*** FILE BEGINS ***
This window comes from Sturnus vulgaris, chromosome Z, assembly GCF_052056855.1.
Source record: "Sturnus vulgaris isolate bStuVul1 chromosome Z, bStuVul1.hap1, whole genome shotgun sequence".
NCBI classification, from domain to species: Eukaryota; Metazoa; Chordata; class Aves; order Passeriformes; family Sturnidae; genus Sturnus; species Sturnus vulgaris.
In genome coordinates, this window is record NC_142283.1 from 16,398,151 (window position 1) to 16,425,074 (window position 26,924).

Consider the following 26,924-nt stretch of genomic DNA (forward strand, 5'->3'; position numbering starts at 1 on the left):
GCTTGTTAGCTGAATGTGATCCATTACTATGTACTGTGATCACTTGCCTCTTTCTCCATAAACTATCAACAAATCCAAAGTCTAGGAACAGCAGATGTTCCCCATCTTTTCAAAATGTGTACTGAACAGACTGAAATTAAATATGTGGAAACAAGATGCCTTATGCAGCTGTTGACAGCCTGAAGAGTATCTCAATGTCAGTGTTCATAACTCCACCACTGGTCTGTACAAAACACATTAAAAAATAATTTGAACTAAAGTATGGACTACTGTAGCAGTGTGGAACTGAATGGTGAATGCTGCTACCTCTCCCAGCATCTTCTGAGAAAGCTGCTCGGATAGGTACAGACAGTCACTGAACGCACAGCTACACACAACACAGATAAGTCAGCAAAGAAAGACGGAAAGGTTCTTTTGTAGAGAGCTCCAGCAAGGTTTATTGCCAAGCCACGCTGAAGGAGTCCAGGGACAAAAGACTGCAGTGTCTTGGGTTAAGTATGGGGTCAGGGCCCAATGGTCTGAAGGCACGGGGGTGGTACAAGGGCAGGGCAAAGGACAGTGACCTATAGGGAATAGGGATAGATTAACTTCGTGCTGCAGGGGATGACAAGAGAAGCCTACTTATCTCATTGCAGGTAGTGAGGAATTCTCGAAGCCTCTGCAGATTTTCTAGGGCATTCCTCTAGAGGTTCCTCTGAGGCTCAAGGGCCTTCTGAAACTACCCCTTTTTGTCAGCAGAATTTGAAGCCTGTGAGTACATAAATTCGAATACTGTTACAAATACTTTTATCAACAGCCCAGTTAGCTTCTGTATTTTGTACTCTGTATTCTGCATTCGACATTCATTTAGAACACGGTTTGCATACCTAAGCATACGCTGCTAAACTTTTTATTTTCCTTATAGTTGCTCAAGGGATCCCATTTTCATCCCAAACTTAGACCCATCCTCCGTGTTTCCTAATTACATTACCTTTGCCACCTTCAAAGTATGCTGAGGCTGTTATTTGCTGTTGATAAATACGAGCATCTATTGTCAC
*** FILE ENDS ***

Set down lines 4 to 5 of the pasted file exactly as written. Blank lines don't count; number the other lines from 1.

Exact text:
In genome coordinates, this window is record NC_142283.1 from 16,398,151 (window position 1) to 16,425,074 (window position 26,924).

Consider the following 26,924-nt stretch of genomic DNA (forward strand, 5'->3'; position numbering starts at 1 on the left):